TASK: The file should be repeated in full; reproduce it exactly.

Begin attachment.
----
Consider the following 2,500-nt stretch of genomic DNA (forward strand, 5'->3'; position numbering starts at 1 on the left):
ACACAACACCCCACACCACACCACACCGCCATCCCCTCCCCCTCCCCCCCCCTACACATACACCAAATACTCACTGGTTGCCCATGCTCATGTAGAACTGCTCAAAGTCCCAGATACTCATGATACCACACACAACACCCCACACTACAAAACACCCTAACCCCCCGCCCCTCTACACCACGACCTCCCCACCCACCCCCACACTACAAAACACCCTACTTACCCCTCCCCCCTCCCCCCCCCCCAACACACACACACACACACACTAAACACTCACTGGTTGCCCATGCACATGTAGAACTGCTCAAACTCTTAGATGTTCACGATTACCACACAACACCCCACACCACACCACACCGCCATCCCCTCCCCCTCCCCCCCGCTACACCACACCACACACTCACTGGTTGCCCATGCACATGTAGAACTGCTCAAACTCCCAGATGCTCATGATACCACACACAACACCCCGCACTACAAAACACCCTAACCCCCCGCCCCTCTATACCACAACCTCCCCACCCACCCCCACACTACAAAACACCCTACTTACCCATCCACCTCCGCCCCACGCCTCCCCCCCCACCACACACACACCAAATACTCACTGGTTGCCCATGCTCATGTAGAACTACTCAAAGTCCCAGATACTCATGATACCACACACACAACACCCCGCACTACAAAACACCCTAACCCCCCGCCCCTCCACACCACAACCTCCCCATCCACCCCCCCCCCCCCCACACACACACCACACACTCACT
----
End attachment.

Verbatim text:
Consider the following 2,500-nt stretch of genomic DNA (forward strand, 5'->3'; position numbering starts at 1 on the left):
ACACAACACCCCACACCACACCACACCGCCATCCCCTCCCCCTCCCCCCCCCTACACATACACCAAATACTCACTGGTTGCCCATGCTCATGTAGAACTGCTCAAAGTCCCAGATACTCATGATACCACACACAACACCCCACACTACAAAACACCCTAACCCCCCGCCCCTCTACACCACGACCTCCCCACCCACCCCCACACTACAAAACACCCTACTTACCCCTCCCCCCTCCCCCCCCCCCAACACACACACACACACACACTAAACACTCACTGGTTGCCCATGCACATGTAGAACTGCTCAAACTCTTAGATGTTCACGATTACCACACAACACCCCACACCACACCACACCGCCATCCCCTCCCCCTCCCCCCCGCTACACCACACCACACACTCACTGGTTGCCCATGCACATGTAGAACTGCTCAAACTCCCAGATGCTCATGATACCACACACAACACCCCGCACTACAAAACACCCTAACCCCCCGCCCCTCTATACCACAACCTCCCCACCCACCCCCACACTACAAAACACCCTACTTACCCATCCACCTCCGCCCCACGCCTCCCCCCCCACCACACACACACCAAATACTCACTGGTTGCCCATGCTCATGTAGAACTACTCAAAGTCCCAGATACTCATGATACCACACACACAACACCCCGCACTACAAAACACCCTAACCCCCCGCCCCTCCACACCACAACCTCCCCATCCACCCCCCCCCCCCCCACACACACACCACACACTCACT